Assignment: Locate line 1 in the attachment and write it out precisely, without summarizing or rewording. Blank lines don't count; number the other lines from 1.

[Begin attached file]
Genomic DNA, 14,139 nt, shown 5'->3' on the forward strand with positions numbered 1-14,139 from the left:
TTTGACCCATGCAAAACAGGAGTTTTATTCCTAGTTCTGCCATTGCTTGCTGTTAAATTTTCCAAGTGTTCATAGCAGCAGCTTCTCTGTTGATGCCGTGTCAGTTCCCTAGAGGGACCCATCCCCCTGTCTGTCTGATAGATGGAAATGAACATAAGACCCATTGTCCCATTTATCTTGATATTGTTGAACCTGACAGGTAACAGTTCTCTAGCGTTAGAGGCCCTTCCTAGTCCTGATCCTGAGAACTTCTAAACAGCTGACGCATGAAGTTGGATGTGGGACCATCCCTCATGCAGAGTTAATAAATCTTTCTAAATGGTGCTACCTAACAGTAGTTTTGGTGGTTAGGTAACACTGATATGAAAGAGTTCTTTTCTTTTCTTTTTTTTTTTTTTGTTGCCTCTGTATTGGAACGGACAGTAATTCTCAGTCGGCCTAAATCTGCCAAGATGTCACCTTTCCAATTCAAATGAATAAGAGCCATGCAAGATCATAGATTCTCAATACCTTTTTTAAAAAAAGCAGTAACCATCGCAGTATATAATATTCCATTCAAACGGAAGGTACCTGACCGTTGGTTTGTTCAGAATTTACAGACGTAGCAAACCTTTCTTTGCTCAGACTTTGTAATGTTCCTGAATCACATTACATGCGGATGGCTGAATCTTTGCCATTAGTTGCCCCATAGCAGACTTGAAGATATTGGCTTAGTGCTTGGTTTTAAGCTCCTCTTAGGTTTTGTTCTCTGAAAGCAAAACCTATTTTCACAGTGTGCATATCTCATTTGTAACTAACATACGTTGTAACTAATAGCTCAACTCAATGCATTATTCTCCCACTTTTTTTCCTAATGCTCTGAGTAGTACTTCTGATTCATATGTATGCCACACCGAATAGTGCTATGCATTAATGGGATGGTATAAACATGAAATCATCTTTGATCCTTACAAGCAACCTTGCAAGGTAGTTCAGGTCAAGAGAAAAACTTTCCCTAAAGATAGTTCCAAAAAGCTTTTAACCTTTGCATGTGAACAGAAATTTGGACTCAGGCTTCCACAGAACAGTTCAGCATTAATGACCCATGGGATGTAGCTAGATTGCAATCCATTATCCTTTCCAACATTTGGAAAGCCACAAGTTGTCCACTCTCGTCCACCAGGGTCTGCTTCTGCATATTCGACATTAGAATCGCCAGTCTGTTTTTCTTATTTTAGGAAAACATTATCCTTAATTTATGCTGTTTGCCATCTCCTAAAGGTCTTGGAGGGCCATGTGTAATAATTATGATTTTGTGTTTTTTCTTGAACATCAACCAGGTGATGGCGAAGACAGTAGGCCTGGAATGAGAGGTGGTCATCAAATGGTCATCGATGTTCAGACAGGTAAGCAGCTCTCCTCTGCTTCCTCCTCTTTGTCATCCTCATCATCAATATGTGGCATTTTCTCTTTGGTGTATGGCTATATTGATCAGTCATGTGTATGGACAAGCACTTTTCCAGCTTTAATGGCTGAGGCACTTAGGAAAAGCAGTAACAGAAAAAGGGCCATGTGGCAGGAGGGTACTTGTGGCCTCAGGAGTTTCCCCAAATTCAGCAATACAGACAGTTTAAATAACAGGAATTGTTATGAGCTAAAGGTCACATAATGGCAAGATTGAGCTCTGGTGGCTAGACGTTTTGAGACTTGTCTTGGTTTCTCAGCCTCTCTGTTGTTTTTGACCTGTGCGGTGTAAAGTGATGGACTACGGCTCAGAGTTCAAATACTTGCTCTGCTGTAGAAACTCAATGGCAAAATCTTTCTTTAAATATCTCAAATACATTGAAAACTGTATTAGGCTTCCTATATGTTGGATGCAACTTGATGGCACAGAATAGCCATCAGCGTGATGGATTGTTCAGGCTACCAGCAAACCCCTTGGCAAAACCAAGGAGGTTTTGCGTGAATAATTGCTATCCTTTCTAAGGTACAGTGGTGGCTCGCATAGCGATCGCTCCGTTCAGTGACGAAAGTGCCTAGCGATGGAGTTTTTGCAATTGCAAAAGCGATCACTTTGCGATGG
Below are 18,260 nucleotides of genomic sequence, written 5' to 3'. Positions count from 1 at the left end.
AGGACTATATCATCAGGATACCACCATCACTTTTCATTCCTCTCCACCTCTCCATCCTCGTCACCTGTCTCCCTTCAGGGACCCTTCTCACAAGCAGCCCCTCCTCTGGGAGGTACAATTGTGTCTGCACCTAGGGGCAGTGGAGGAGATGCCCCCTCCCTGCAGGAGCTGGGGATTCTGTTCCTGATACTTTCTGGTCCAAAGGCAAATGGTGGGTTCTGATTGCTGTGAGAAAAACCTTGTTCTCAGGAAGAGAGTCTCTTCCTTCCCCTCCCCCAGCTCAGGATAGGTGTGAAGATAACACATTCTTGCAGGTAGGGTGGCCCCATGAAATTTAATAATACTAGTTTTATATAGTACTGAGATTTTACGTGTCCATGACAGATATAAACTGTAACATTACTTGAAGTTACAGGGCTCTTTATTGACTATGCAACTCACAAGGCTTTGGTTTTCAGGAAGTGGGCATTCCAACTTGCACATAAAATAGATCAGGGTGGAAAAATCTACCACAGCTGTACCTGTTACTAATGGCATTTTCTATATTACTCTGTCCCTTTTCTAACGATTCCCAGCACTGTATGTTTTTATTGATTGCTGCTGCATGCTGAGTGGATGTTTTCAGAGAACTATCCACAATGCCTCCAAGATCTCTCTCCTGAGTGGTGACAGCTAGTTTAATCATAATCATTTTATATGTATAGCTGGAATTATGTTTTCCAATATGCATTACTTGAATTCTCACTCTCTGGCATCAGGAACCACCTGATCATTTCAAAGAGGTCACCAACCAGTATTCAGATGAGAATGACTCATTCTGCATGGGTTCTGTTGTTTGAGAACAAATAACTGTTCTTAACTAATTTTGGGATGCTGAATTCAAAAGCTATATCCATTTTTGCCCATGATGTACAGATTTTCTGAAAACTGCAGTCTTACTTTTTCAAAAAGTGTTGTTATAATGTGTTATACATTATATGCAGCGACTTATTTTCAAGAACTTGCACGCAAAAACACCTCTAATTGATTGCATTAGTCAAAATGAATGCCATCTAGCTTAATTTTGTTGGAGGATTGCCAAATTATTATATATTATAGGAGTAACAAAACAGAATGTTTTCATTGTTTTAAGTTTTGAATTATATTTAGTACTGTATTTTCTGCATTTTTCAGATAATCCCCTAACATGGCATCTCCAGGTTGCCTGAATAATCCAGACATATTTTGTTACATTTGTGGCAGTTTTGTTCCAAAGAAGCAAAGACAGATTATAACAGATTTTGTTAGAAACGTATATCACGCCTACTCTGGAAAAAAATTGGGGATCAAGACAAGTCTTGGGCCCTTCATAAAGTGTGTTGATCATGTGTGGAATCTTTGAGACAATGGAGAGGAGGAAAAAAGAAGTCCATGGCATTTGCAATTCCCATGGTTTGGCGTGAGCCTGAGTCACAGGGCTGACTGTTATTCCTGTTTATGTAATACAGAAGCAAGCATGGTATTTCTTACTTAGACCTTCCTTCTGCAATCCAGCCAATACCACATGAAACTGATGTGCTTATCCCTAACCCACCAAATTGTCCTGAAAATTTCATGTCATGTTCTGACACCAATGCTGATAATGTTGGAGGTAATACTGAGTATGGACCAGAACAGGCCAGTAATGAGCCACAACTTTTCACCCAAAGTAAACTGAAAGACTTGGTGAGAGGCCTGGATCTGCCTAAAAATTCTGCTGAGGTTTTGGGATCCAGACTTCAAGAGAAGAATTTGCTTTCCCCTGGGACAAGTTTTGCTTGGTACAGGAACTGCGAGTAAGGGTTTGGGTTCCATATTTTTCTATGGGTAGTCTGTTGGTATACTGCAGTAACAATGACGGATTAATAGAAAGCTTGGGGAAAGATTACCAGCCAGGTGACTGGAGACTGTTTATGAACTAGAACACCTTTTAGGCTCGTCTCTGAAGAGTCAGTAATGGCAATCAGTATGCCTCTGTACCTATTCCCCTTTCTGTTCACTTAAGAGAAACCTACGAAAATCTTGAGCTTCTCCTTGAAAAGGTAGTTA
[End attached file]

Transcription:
Genomic DNA, 14,139 nt, shown 5'->3' on the forward strand with positions numbered 1-14,139 from the left: